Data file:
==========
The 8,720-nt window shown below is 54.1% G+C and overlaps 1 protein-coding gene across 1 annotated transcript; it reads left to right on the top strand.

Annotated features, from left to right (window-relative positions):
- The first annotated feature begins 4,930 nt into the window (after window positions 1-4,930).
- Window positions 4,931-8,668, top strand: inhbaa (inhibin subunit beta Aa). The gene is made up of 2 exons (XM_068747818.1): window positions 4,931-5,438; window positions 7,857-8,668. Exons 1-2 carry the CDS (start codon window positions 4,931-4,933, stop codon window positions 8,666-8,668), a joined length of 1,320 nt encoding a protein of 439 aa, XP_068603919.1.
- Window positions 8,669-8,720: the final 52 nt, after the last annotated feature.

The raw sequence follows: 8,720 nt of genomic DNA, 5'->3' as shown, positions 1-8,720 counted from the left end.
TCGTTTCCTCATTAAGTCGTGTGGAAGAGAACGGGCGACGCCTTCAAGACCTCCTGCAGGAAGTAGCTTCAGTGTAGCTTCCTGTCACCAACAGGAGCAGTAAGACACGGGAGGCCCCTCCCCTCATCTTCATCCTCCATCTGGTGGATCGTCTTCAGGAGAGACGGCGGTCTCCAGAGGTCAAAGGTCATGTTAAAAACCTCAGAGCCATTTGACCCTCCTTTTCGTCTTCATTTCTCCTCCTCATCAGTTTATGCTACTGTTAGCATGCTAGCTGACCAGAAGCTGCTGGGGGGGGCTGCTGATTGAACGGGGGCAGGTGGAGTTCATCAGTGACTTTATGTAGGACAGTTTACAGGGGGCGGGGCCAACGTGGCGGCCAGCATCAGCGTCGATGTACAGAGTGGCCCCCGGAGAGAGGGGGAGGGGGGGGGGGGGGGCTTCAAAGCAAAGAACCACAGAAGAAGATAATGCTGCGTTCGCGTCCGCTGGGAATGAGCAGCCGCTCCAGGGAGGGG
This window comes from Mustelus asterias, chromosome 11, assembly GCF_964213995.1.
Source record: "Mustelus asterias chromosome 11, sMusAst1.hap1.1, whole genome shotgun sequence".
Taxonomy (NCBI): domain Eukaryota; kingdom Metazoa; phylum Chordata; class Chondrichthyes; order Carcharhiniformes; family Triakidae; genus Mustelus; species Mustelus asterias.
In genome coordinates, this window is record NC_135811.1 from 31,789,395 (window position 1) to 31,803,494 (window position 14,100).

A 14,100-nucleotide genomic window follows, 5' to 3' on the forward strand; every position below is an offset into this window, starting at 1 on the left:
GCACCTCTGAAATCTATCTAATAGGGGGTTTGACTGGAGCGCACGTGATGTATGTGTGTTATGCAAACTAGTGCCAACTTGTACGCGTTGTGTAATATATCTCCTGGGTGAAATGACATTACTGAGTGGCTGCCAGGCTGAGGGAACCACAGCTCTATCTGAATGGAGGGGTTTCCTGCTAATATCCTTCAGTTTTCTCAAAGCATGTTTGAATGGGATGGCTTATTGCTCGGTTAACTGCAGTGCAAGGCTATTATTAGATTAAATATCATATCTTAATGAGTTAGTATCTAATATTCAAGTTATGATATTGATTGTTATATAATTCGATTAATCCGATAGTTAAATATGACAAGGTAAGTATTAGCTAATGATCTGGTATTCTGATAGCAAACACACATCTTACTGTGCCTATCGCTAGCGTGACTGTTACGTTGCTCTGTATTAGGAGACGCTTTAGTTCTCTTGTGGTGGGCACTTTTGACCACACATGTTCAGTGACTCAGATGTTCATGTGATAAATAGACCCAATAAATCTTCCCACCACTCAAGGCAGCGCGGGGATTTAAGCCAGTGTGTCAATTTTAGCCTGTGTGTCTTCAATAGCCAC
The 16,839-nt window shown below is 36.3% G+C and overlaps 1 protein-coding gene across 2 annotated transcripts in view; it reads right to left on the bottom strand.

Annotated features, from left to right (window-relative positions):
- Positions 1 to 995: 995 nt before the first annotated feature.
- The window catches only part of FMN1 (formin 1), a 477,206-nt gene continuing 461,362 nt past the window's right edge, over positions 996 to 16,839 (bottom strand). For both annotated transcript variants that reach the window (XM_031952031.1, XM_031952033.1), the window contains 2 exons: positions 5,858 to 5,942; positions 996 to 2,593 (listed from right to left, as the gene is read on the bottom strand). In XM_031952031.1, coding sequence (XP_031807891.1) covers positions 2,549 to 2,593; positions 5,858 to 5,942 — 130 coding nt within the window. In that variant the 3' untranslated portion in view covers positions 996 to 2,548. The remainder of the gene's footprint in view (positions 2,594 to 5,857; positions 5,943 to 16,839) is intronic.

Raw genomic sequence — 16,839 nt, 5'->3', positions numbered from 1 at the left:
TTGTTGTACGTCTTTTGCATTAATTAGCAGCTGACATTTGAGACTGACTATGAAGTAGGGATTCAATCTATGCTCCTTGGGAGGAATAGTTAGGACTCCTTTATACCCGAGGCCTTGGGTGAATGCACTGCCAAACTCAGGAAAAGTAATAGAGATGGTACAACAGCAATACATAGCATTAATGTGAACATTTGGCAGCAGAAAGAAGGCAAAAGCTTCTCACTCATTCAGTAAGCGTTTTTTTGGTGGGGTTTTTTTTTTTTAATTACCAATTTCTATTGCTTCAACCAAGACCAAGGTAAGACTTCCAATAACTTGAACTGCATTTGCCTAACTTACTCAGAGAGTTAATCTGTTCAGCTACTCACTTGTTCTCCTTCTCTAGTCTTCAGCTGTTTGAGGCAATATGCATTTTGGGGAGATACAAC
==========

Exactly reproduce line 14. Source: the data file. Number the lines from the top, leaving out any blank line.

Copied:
The 16,839-nt window shown below is 36.3% G+C and overlaps 1 protein-coding gene across 2 annotated transcripts in view; it reads right to left on the bottom strand.